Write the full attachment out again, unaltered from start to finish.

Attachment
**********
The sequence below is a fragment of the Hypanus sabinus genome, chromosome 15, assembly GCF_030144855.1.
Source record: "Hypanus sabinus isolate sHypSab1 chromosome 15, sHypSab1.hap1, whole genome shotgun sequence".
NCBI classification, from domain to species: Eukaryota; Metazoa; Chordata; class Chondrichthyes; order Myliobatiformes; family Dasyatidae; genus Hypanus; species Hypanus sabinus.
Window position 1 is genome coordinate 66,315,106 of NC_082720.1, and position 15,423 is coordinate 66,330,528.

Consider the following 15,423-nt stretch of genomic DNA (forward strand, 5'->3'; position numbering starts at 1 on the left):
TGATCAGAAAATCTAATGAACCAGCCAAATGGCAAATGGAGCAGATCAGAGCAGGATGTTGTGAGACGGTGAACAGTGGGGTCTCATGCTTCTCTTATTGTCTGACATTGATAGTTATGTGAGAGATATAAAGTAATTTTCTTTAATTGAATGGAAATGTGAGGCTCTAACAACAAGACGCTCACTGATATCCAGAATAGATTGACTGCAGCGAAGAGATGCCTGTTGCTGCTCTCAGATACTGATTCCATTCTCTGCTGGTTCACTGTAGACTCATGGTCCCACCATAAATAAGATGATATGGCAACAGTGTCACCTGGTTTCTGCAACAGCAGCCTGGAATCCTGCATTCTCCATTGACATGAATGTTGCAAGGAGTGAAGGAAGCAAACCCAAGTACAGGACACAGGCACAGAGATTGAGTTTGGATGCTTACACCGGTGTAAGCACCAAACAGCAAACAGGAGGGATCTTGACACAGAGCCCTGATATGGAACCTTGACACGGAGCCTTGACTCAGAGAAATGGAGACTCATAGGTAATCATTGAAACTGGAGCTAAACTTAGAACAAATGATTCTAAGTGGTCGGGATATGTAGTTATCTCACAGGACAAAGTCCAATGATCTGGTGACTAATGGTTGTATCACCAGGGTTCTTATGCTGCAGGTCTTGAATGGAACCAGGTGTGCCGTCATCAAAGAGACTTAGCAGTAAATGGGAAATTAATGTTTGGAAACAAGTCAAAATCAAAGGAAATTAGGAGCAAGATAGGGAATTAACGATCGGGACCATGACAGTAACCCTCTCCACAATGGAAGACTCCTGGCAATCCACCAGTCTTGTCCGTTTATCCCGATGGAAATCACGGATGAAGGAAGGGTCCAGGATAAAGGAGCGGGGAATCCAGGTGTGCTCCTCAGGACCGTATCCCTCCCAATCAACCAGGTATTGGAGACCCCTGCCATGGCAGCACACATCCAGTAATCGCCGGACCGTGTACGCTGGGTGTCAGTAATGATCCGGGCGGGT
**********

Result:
The sequence below is a fragment of the Hypanus sabinus genome, chromosome 15, assembly GCF_030144855.1.
Source record: "Hypanus sabinus isolate sHypSab1 chromosome 15, sHypSab1.hap1, whole genome shotgun sequence".
NCBI classification, from domain to species: Eukaryota; Metazoa; Chordata; class Chondrichthyes; order Myliobatiformes; family Dasyatidae; genus Hypanus; species Hypanus sabinus.
Window position 1 is genome coordinate 66,315,106 of NC_082720.1, and position 15,423 is coordinate 66,330,528.

Consider the following 15,423-nt stretch of genomic DNA (forward strand, 5'->3'; position numbering starts at 1 on the left):
TGATCAGAAAATCTAATGAACCAGCCAAATGGCAAATGGAGCAGATCAGAGCAGGATGTTGTGAGACGGTGAACAGTGGGGTCTCATGCTTCTCTTATTGTCTGACATTGATAGTTATGTGAGAGATATAAAGTAATTTTCTTTAATTGAATGGAAATGTGAGGCTCTAACAACAAGACGCTCACTGATATCCAGAATAGATTGACTGCAGCGAAGAGATGCCTGTTGCTGCTCTCAGATACTGATTCCATTCTCTGCTGGTTCACTGTAGACTCATGGTCCCACCATAAATAAGATGATATGGCAACAGTGTCACCTGGTTTCTGCAACAGCAGCCTGGAATCCTGCATTCTCCATTGACATGAATGTTGCAAGGAGTGAAGGAAGCAAACCCAAGTACAGGACACAGGCACAGAGATTGAGTTTGGATGCTTACACCGGTGTAAGCACCAAACAGCAAACAGGAGGGATCTTGACACAGAGCCCTGATATGGAACCTTGACACGGAGCCTTGACTCAGAGAAATGGAGACTCATAGGTAATCATTGAAACTGGAGCTAAACTTAGAACAAATGATTCTAAGTGGTCGGGATATGTAGTTATCTCACAGGACAAAGTCCAATGATCTGGTGACTAATGGTTGTATCACCAGGGTTCTTATGCTGCAGGTCTTGAATGGAACCAGGTGTGCCGTCATCAAAGAGACTTAGCAGTAAATGGGAAATTAATGTTTGGAAACAAGTCAAAATCAAAGGAAATTAGGAGCAAGATAGGGAATTAACGATCGGGACCATGACAGTAACCCTCTCCACAATGGAAGACTCCTGGCAATCCACCAGTCTTGTCCGTTTATCCCGATGGAAATCACGGATGAAGGAAGGGTCCAGGATAAAGGAGCGGGGAATCCAGGTGTGCTCCTCAGGACCGTATCCCTCCCAATCAACCAGGTATTGGAGACCCCTGCCATGGCAGCACACATCCAGTAATCGCCGGACCGTGTACGCTGGGTGTCAGTAATGATCCGGGCGGGT